The London skyline is one of the most magnificent sights in the UK. Since the first tower of the Tower of London was built in 1078, the ancient streets of London have seen remarkable changes and events, spanning over ten centuries. The Square Mile skyline has now incorporated iconic architecture such as 30 St. Mary Axe, also known as the Gherkin, and 20 Fenchurch, less affectionately known as the walkie-talkie building (most because it infamously reflected the sun’s hot rays onto cars causing damage).

We take a close look at the newest buildings in the city and how their architecture caters to modern London.

22 Bishopsgate

At 912 feet tall with 62 storeys, 22 Bishopsgate has had a rather rocky start, with initial plans being scuppered by various events including the recession, and concerns that the initial height would interfere with flight plans over the city. For years, it was little more than just a concrete base.

In 2015 it was bought by new owners and faced an entire redesign by PLP Architects which now makes 22 Bishopsgate the tallest building in London’s financial district. Their aim was to create a vertical village with a sense of strong community values. The building features four office zones creating space for up to 12,000 people as well as an artisan food market, gym, conference and event spaces, a spa, and a bike zone with London’s biggest cycle park, bike hire, showers and maintenance.

Shining like a modernist Deco structure, the building has three raised floors that sit above one another, creating sharp linear forms in the sky. The office zones allow natural light to flood in making the workspace healthier for employees. Like most skyscrapers in London, the top floor of 22 Bishopsgate will specifically be used as a gallery, giving incredible views over East London with a restaurant and public bar, making it the perfect place for tourists and locals alike.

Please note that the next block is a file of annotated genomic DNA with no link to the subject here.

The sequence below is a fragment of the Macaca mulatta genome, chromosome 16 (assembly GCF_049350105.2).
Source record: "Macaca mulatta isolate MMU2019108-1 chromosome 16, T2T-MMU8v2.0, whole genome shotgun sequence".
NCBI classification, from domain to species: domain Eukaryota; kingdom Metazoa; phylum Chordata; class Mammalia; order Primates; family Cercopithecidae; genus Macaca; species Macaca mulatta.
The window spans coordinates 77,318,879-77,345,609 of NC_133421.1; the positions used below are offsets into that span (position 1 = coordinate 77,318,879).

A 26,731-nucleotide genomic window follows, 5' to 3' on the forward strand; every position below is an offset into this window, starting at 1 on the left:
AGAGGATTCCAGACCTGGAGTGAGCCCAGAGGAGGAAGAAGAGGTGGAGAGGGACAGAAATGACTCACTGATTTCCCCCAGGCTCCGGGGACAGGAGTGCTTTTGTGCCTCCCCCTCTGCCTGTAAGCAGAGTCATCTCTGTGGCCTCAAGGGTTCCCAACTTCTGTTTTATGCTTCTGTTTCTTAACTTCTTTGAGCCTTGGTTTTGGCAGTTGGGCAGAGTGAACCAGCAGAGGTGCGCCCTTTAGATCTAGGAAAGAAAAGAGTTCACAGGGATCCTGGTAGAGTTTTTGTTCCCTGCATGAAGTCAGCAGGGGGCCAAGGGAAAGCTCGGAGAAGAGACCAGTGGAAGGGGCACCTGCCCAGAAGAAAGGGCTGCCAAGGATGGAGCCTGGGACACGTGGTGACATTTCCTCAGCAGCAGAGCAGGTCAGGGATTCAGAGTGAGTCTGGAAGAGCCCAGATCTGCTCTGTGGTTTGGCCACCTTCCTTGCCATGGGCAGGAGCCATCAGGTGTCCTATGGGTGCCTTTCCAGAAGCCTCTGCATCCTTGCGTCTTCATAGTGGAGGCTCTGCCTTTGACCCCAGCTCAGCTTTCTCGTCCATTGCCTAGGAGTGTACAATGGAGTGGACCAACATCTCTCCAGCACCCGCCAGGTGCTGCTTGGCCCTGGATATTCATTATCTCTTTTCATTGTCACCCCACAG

100 Bishopsgate

Just a short walk away is 100 Bishopsgate. At 181 metres high with 37 floors of offices, as well as retail spaces, a health and fitness centre, and cycle hire, 100 Bishopsgate sits amongst some of London’s historic streets, with the 6th century St. Ethelburga-the-Virgin church just moments away.

Its geometric form almost looks like a geode jumping out from the bustling streets, with a parallelogram shape at the base of the building meeting to a rectangle at the top, giving the effect of a constant twisting motion. The entire building is glazed bringing in plenty of natural light, making workers happier, healthy and more alert.

100 Bishopsgate will open its gallery floors to the public, providing jaw-dropping views of the city and the restaurant gives a luxe-metropolitan vibe for everything from business meetings, to family dinners, to dates.


The Scalpel

The Scalpel is located at 52 Lime Street. The buildings sharp and clinical structure is juxtaposed with the ancient surroundings – The Bank of England, built in 1694, is just moments away.

Architects, Kohn Pederson Fox, added some key design features which embrace technological innovation to create a space that functions for its users and the city in general. Incorporating special lift technology means two lift cars use a double-decker system and can operate at once, making the building more efficient and saving users valuable time. They’ve also invested in energy reduction measures such as the solar power cells located on the roof.